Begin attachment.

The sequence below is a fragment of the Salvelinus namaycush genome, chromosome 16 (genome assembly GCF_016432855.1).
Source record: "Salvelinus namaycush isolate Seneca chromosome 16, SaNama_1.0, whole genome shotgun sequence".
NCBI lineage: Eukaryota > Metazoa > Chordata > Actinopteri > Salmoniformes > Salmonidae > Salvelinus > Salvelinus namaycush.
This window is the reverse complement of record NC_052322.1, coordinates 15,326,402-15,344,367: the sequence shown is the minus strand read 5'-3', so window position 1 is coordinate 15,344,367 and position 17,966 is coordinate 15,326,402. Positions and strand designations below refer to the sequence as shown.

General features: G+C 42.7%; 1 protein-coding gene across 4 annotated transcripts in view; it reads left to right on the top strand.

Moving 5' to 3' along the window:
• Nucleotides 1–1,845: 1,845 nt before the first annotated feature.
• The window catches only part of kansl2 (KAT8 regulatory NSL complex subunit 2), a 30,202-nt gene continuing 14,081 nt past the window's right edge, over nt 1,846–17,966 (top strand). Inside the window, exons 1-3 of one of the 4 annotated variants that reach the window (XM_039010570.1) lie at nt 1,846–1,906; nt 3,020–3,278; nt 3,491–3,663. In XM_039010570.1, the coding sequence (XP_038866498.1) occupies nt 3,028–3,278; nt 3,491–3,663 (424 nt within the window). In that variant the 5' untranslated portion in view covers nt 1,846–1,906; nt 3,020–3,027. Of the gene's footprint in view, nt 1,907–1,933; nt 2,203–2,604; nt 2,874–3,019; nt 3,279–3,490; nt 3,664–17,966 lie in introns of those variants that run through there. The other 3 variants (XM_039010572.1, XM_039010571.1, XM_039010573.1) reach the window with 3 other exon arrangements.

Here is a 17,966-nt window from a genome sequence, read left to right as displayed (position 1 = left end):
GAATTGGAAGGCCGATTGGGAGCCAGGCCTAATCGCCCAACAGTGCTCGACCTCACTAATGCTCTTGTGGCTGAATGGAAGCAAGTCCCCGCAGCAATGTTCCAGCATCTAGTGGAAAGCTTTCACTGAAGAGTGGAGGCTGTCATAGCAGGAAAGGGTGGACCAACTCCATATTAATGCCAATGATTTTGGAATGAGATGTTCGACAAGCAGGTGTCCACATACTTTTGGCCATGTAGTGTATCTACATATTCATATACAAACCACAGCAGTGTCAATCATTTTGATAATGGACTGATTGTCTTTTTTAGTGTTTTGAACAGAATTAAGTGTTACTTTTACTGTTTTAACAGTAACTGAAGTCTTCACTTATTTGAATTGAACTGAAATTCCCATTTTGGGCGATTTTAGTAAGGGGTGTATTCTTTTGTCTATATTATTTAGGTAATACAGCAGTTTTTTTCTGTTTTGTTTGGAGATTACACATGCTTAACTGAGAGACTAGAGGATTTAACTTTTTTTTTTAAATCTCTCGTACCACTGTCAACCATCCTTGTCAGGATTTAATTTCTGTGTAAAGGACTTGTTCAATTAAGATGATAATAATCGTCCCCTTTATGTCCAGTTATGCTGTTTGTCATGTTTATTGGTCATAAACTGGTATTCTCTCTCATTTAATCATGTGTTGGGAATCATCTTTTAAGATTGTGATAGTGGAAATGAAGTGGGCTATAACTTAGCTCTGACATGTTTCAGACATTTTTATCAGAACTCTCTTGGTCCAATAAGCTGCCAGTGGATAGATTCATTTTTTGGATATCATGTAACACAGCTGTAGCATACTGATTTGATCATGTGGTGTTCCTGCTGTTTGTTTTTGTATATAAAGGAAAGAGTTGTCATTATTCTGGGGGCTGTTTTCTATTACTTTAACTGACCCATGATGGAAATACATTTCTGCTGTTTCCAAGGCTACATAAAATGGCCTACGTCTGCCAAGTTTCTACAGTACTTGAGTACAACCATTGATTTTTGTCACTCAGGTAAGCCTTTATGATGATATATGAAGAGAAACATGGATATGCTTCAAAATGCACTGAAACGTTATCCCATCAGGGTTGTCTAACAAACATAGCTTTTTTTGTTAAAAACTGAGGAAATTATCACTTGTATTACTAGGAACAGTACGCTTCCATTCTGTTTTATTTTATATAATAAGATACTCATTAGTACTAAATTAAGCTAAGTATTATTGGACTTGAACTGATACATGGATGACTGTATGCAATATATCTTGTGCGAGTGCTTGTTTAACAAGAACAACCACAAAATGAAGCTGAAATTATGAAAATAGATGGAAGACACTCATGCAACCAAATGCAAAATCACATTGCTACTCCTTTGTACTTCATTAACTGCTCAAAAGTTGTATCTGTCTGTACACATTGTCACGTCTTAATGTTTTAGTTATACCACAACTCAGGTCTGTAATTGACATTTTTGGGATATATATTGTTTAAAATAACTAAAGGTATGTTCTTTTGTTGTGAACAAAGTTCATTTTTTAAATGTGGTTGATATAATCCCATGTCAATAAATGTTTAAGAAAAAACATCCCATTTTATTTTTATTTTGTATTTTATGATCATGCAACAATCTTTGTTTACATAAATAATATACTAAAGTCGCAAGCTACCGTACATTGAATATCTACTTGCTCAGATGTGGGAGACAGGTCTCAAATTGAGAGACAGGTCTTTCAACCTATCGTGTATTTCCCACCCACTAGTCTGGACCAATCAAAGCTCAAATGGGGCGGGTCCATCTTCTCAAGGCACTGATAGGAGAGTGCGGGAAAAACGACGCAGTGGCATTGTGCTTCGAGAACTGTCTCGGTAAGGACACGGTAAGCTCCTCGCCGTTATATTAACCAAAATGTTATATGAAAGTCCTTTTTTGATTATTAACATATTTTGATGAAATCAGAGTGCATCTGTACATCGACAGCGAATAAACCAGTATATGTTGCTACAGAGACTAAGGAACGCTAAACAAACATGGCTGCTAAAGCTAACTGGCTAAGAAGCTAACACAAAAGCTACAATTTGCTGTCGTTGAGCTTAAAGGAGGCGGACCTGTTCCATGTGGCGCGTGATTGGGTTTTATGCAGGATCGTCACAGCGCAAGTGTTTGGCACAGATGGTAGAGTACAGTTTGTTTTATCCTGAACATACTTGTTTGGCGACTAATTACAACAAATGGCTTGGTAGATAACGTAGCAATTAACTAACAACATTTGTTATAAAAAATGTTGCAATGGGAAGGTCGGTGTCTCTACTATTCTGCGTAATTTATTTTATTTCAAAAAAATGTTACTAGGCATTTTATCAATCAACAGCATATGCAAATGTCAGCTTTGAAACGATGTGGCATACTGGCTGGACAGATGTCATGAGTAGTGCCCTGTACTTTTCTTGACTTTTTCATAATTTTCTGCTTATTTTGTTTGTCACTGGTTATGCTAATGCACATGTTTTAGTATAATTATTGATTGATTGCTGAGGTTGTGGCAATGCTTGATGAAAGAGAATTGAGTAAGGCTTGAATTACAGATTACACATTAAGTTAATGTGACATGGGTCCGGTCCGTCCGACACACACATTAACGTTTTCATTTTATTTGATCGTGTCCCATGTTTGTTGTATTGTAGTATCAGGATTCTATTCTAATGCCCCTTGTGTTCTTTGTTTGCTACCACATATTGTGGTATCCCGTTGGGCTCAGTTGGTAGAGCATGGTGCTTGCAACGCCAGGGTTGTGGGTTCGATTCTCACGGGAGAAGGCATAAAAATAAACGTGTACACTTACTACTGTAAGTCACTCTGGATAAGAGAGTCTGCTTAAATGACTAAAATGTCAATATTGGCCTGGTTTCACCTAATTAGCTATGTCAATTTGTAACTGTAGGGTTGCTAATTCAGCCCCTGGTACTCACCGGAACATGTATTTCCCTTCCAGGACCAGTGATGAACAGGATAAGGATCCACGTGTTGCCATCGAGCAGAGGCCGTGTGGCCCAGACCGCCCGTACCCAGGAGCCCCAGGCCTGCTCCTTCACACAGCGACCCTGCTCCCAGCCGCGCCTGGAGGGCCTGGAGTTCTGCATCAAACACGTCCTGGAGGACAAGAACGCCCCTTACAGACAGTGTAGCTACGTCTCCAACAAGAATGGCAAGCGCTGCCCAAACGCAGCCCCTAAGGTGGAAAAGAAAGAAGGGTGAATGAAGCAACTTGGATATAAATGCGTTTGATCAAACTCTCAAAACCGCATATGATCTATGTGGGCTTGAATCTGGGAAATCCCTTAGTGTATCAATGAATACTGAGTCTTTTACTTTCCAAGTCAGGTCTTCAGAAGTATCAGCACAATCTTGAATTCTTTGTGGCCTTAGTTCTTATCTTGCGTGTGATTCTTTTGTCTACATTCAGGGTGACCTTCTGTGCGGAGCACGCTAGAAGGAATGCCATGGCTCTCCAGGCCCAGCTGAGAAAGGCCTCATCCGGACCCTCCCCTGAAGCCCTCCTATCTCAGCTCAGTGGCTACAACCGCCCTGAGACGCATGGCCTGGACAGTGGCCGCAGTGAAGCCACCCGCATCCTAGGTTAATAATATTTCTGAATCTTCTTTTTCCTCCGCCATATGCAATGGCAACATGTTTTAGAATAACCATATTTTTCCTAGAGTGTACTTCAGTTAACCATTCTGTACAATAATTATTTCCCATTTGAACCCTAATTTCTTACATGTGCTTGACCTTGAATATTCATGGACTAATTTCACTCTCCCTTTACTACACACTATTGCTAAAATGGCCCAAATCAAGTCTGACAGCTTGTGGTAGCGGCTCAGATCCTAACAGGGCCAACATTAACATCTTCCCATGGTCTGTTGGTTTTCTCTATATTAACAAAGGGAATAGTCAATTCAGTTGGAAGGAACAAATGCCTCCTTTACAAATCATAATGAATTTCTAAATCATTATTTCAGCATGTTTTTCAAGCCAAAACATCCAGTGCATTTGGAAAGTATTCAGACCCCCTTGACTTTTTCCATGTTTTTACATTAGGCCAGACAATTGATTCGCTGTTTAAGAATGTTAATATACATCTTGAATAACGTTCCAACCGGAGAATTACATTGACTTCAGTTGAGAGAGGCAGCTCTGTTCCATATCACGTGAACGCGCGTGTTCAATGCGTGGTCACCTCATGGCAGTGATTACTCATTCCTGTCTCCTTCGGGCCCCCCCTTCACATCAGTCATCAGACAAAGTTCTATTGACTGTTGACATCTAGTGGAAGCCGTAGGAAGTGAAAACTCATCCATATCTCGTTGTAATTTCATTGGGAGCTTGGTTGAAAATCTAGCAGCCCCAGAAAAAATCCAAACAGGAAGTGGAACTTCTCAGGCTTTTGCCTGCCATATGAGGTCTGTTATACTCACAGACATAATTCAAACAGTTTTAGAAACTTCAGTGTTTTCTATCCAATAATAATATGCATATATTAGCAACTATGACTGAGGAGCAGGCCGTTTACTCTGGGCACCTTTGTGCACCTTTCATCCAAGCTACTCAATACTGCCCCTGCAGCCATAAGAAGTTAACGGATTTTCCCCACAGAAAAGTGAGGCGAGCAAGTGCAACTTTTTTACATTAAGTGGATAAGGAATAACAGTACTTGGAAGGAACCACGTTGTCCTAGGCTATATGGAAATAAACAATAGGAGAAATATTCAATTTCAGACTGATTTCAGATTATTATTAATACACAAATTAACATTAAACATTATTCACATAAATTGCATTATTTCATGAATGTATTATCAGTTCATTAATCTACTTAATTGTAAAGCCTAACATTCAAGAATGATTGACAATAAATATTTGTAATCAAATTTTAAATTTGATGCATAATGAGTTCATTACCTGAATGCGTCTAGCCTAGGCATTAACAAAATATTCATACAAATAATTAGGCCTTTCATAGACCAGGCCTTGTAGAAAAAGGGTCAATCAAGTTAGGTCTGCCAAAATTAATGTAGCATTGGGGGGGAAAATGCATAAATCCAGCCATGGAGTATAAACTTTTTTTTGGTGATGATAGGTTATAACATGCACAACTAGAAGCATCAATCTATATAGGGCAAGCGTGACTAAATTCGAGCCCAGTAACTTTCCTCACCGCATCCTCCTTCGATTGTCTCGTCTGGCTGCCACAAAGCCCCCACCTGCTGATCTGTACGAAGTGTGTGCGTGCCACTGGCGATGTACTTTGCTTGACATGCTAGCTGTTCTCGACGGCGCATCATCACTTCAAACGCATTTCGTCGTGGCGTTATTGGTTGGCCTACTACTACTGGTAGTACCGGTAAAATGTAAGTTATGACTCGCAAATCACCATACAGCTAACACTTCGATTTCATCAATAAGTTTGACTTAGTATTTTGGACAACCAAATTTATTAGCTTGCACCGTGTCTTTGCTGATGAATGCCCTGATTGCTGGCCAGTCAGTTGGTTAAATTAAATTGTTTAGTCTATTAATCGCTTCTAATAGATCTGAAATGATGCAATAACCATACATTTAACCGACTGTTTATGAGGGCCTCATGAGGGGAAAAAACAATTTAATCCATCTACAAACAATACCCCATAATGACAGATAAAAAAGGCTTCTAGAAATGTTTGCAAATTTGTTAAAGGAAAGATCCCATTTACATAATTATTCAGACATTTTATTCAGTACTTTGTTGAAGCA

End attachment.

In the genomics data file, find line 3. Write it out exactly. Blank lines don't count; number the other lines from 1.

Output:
NCBI lineage: Eukaryota > Metazoa > Chordata > Actinopteri > Salmoniformes > Salmonidae > Salvelinus > Salvelinus namaycush.